Venice Biennale 2017 – Part I:
Highlights of Il Giardini
Last weekend the Venice Biennale opened its doors to the public. One of the most important events in the art world, the city-wide exhibition runs from 13 May through 26 November, leaving you plenty of time to visit.
This will be our longest journal post so far, introducing you to the web of pavilions, exhibitions and palazzo’s scattered across the greeneries of Il Giardini, the medieval dockyard Arsenale and the countless little streets and bridges making up Venice. We’ll first post these highlights in separate chapters – Il Giardini first, then Arsenale, and lastly Around The City. To end, we’ll string these chapters together to create one ultimate guide to this year’s La Biennale di Venezia.
Let’s start of with our favourite National Pavilions around Il Giardini. These gardens in the east of Venice have been the traditional venue for the International Art Exhibition since 1895. They were laid out during the Napoleonic era, on land that had once been occupied by a district that included four churches and three convents. The area hosts the Central Pavilion and a further 29 national pavilions, built at various periods by the participating countries themselves.
Carole Bove & Teresa Hubbard / Alexander Birchler at the Swiss Pavilion
Central to this year’s exhibition at the Swiss Pavilion is an absence – that of the great Swiss artist Alberto Giacometti. It’s a little-known fact that during his lifetime he refused to represent his native country by exhibiting at the Swiss Pavilion, that had been build by his brother Bruno in 1952. Living in Paris, Giacometti considered himself an international or transnational artist and rejected being monopolised by one nation. This late modernist, post-national utopian vision formed the starting point of this year’s exhibition Women of Venice – for which both Carole Bove and Teresa Hubbard / Alexander Birchler produced new, autonomous works.
Carole Bove takes Giacometti’s constellations of figures and late figurative work (Femmes de Venise) as a starting point for a new sculptural group taking over the pavilion’s courtyard and sculpture hall. The Swiss-American Teresa Hubbard / Alexander Birchler present Flora, a new film installation focussing on Giacometti’s love affair with the American artist Flora Mayo, with whom he studied in Paris in the 1920s. The film allows a key figure from Giacometti’s early life – long eliminated by art history – to move from the perifery to the center.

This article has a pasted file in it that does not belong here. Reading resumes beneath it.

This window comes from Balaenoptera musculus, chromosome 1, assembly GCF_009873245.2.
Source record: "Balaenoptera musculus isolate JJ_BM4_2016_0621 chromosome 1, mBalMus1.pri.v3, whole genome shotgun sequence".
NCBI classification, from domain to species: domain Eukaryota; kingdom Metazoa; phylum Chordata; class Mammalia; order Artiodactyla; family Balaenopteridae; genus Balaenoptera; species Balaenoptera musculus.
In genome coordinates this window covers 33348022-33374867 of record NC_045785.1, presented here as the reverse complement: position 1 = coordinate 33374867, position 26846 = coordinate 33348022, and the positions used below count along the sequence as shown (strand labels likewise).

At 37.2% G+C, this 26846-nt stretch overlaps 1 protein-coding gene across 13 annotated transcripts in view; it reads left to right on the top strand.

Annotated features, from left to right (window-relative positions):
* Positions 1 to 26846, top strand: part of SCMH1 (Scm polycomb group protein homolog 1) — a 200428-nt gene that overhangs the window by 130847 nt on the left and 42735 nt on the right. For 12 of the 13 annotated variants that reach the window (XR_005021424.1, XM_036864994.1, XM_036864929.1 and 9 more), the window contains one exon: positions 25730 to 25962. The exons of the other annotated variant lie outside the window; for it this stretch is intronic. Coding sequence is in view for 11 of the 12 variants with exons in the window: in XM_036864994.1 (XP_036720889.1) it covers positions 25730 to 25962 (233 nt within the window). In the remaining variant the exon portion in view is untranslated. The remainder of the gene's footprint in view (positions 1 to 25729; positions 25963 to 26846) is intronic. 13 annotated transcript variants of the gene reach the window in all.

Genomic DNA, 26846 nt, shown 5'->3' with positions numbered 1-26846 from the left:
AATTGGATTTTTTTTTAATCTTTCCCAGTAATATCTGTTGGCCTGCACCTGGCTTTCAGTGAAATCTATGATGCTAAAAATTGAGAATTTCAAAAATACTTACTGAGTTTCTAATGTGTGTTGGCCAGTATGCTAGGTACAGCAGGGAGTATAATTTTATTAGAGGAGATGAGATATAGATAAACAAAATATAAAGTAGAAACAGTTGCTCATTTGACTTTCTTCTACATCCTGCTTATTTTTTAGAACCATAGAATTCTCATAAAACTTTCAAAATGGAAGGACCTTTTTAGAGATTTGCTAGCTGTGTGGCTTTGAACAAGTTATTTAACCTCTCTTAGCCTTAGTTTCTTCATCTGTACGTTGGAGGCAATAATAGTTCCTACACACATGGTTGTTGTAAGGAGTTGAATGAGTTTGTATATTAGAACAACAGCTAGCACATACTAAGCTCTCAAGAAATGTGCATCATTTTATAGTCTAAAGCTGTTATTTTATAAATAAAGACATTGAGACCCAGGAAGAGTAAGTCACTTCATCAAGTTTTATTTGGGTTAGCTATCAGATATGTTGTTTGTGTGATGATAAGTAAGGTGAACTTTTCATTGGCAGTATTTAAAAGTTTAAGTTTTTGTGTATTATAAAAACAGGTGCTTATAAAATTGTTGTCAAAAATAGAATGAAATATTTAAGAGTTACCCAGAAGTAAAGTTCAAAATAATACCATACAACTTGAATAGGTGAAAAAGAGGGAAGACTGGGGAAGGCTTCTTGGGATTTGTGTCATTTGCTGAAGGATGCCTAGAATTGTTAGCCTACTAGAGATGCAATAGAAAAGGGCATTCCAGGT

Anne Imhof at the German Pavilion
The German pavilion was probably the most anticipated one of this year’s Biennale. Anne Imhof, this year’s representative for Germany, shot to popular acclaim after winning the Preis der Nationalgalerie in 2015 and presenting her three part opera Angst in Basel, Berlin and Montréal the following year. It comes as no surprise the German pavilion drew the longest cues during the opening preview, and Anne Imhof was widely expected to win this year’s Golden Lion for Best National Participation – which she did.
In a sculptural setting designed specifically for the space and the occasion – including threatening Dobermans behind a fence, an elevated glass floor, a safety harness-equipped mezzanine and glass partitions as temporary walls – Anne Imhof and her team present Faust, both a five-hour production and a seven-month-long scenario comprised of performative dynamics, sculptural installations, painterly touches, and rigorously choreographed visual axes and movements that encompass the entire pavilion.
Geoffrey Farmer at the Canadian Pavilion
Moving away from his much acclaimed signature style (remember his meticulously staged cut-outs at Documenta 13), Geoffrey Farmer’s presentation at the Canadian pavilion is – at first glance – nothing more then a number of fountains in the rubble of what once used to be the pavilion. Titled to reference the emotive writings of beat poet Allen Ginsberg, A way out of the mirror presents a new way of experiencing the Canada Pavilion, in which the architectural history of the building is entwined with the installation itself.